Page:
1/22/2019 Jenny Gumbert

Green Cinema Series Delves into Humanity’s Deep Impacts on Oceans

Earth’s oceans are vast—and so is its list of aquatic woes. And, according to scientists, it has humanity to thank for the vast majority of those crises. 

With these issues in mind, Franklin & Marshall’s Center for the Sustainable Environment chose the theme, “Oceans,” for its annual Green Cinema Series. All of the selected films relate to the man-made problems plaguing the oceans, which the center hopes will bring greater awareness to the subject. 

“We depend on our oceans for a lot. They are the largest carbon sink in the world; they protect much of the world’s biodiversity; and they are a major food source for many coastal communities around the globe,” said Sarah Dawson, Director of the Center for the Sustainable Environment.  

  • A still of Sven Huseby on-location in Norway during filming for "A Sea Change," one of the six films screening during the Green Cinema Series. A still of Sven Huseby on-location in Norway during filming for "A Sea Change," one of the six films screening during the Green Cinema Series. Image Credit: Image courtesy of Niijii Films

Beginning Jan. 24 and concluding April 11, the center will host films that highlight pressing issues, from the causes of the decline of reefs underlined in “Chasing Coral” (Feb. 7) to the infiltration of plastics and its effects on marine life featured in “Albatross” (March 6).  

The Center’s Sustainability Week, which runs April 1-6, will share the same theme. The keynote speaker for the week is Dr. Kara Lavender Law, who will present a Common Hour talk April 4 about the serious environmental problem that is oceanic plastics.

Plastics are an important focus, as the abundance of plastics in our oceans not only threatens marine life, but also humans.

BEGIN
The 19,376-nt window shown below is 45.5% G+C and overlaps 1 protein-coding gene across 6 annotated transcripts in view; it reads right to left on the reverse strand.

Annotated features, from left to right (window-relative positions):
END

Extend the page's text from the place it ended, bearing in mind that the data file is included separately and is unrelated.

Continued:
“In terms of plastics, our overuse of disposable plastics is a serious problem for the world’s wildlife,” explained Dawson. “Turtles, birds and marine mammals see plastic as food and consume it and then often die. That plastic ‘bioaccumulates’ up the food chain … and gets into our bodies.”

The challenges that scientists and environmentalists face are sizable, but Dawson hopes these films will not only educate members of the F&M community, but also encourage them to be part of the solution. 

“The center’s mission is to raise awareness about environmental problems and educate about sustainable alternatives,” Dawson said. “Each one of us has the ability to effect positive change by choosing sustainable, healthy fish when we eat, by limiting our carbon emissions and by reducing our dependence on single-use plastics.” 

The Green Cinema Series will screen films in Stahr Auditorium from 7 to 8:30 p.m. Jan. 24, Feb. 7, Feb. 20, March 6, March 28 and April 11. The first film, “A Sea Change,” screens this Thursday. View the full schedule online. All members of the F&M community are welcome and admission is free.

 
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